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B&O Metropolitan Branch Photo Tour


B&O Metropolitan Branch
Modern day photo tour

Accompanying each photo below are:

Click a photo to see a larger view. Please send your comments and corrections to Steve.


<< Previous (east) | THIS PAGE: Gaithersburg to Waring | Next (west) >>

CSX 508

CSX 508
Mile: 21.5 Date: Jan 2019
Ease: A- View: E
Area: B IC2:
Map: Mo 19 F 9 Topographic Maps

As trains round round the bend, they see into Gaithersburg...


Gaithersburg
Photo courtesy Dave Hiteshew

Gaithersburg
Mile: 21.5 Date: Jun 2008
Ease: B+ View: W
Area: B IC2:
Map: Mo 19 F 9 Topographic Maps

A combination of productive farms and good roads made Gaithersburg a busy stop for the railroad. Within a few years after the Met's opening, tons of fertilizer and a hundred thousand bushels of wheat were shipping annually with help from B&O's brick Freight House that survives right of photo center. Double tracking of the Met worked outward from DC but did not reach here until 1893.

The Baltimore, Cincinnati and Western Railroad at one time planned to stretch from Laurel, Maryland to here, and then west, but ultimately was never built. The rusty tracks in the foreground - disconnected from the main not long before this photo - had served the station, and now host static railroad displays.

Links to older pics: 1978, 1991


B&O 1951

B&O 1951
Mile: 21.5 Date: Sep 2012
Ease: A- View: E
Area: B IC2:
Map: Mo 19 F 9 Topographic Maps

RDC operators booth, Jan 2019 One railcar on display is this ex-B&O Budd RDC unit originally numbered 6652 when built during 1953. The operator's control cabin (right) was period-typical sparse: no cupholders!

Rail Diesel Cars (RDCs) were manufactured by Budd from 1949 to 1962. They operated as a single car thanks to being self-propelled by two diesel engines. Though this example at Gaithersburg has not operated for decades, its interior still carries the scent of diesel fumes, one of the downsides of the otherwise smart design. The engines powered the wheels directly, not via electricity.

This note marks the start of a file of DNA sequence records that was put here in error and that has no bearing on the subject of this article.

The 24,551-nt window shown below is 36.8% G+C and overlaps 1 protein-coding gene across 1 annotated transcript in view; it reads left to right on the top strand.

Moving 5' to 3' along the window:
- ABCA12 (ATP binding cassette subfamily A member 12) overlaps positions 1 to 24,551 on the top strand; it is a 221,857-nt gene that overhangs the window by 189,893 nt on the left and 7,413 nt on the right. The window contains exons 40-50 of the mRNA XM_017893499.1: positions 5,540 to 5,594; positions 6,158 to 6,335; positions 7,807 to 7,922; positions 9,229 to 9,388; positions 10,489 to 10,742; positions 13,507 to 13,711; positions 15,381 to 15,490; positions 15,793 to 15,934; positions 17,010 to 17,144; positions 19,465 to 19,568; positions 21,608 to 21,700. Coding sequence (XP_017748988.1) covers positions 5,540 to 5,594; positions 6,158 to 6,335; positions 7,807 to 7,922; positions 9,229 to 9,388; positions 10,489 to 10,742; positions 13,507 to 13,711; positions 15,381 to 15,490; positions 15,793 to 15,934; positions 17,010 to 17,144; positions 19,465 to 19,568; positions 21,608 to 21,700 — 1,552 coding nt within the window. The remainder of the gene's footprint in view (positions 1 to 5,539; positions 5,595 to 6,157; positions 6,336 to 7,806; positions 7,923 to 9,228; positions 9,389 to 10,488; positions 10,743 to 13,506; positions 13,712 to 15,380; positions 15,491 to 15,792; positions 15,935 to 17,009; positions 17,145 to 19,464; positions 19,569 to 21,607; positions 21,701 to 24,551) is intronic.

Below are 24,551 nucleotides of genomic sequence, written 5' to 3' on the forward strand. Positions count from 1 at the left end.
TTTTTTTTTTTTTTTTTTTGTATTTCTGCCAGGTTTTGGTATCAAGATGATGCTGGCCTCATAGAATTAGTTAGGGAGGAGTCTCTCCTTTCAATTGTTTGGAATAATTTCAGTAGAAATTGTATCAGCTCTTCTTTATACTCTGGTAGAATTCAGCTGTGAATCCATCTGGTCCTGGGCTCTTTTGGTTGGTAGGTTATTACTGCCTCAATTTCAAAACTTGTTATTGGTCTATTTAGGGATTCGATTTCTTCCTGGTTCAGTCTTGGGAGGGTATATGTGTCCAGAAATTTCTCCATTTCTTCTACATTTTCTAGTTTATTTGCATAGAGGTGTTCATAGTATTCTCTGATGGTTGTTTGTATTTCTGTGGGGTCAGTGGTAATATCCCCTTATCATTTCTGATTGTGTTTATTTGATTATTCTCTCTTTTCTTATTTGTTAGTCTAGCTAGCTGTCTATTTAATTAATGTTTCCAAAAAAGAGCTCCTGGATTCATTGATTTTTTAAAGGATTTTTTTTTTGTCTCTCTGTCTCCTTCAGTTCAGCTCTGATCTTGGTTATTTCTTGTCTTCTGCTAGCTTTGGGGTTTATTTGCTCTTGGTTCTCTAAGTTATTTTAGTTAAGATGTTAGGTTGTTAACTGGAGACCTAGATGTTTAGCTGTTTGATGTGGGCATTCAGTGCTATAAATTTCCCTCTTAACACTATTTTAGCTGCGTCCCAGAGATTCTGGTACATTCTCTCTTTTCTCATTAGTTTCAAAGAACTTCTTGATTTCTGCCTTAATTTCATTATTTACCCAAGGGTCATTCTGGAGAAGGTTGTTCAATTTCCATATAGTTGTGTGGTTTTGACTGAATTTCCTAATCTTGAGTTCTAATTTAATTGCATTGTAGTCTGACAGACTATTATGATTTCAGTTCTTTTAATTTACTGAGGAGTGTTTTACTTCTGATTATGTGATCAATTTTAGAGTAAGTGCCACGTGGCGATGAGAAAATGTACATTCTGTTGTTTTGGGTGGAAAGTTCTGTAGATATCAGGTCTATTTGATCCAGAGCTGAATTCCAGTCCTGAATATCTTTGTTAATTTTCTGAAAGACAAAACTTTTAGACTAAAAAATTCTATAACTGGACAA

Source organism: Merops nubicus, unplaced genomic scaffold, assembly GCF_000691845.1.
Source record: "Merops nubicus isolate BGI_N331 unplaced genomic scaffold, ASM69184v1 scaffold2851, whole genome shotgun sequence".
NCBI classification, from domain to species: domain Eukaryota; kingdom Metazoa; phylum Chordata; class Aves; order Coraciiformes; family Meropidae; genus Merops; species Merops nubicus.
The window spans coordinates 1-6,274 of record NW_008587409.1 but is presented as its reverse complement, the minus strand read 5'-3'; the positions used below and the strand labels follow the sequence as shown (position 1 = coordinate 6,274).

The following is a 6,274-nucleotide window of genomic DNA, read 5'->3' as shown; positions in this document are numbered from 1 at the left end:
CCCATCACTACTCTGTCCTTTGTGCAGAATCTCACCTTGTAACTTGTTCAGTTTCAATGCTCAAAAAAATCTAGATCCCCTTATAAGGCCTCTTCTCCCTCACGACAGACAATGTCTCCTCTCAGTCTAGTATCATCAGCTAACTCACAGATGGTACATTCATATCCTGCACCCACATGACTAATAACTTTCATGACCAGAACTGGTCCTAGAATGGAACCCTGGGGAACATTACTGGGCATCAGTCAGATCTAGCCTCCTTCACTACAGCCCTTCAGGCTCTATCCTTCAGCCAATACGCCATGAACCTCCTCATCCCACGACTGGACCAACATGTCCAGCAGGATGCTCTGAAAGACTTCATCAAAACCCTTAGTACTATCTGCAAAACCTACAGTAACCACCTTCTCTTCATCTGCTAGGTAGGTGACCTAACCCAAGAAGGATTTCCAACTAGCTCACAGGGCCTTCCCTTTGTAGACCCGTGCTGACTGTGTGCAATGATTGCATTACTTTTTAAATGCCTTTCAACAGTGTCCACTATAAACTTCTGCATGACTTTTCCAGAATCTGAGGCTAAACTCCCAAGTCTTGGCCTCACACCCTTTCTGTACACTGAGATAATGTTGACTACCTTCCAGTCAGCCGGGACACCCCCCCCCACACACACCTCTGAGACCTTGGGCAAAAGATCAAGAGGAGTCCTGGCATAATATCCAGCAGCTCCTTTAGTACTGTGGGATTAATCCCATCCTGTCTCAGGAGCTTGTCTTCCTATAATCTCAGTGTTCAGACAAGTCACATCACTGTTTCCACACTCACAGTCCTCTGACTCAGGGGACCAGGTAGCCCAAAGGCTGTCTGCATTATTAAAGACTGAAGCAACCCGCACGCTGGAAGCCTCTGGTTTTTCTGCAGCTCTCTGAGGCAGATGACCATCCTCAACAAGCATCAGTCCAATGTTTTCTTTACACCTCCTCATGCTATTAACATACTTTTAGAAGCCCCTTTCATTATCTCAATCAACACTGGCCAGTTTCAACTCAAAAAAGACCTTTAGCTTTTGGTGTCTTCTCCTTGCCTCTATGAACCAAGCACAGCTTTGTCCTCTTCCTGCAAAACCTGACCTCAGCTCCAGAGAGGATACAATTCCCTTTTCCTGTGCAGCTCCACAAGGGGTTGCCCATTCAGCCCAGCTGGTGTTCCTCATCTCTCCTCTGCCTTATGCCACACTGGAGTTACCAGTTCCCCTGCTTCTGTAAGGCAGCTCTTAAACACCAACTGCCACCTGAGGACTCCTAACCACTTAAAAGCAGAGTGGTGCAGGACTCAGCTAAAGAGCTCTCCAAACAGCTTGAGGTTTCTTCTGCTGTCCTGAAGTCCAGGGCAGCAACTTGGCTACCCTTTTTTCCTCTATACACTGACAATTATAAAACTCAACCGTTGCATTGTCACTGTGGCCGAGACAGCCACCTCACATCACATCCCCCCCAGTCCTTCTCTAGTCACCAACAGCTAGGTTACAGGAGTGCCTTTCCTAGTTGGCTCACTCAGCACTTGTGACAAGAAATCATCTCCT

B&O sold this unit to MARC who refurbished it and ran it on commuter lines within Maryland during the 1980s.

In an experimental design called the M-497 "Black Beetle", the New York Central Railroad affixed two jet engines to a Budd RDC similar to this one, and set a US rail speed record of 183 mph during 1966, a record that as of this writing (2019) still stands.

Link: more about the Black Beetle


Freight House

Freight House
Mile: 21.5 Date: Jan 2019
Ease: A View: E
Area: B IC2:
Map: Mo 19 F 9 Topographic Maps

The former B&O Freight House has been remade into the Gaithersburg Gaithersburg International Latitude Observatory Community Museum. Area photos and artifacts are housed within, arranged in attractively-designed, informative displays, suitable for both young and old. During my visit I found the staff to be both courteous and knowledgable. This museum is worth going out of your way to visit.

Perhaps the museum's most tech-heavy artifact is a specialized telescope (right) that had been used to accurately measure the Earth's precession, or "wobble", on its axis. Gaithersburg was home to one of six coordinated International Latitude Observatories scattered around the globe, all at the same latitude. The observatory operated most years from 1899 to 1982, but its precisely measured location still serves as a reference point for GPS satellites.

Links: more about the observatory, museum info


B&O 635
Photo courtesy Smithsonian Institution
NEW! mid-Feb 2022

B&O 635
Mile: 21.5 Date: 1889
Ease: A- View: NW
Area: B IC2: 220
Map: Mo 19 F 9 Topographic Maps

G class B&O 635 and crew pause for a photo op in front of the freight house. You can find a 4-4-0 steam engine similar to this in the form of B&O 25 at the B&O Museum in Baltimore.

Link: B&O 25 pics


B&O Caboose 2490
Photo courtesy Dave Hiteshew

B&O Caboose 2490
Mile: 21.6 Date: Jun 2008
Ease: A View: SW
Area: B IC2:
Map: Mo 19 F 9 Topographic Maps

On display beside the freight house rested this attractive B&O caboose. An attached sign read: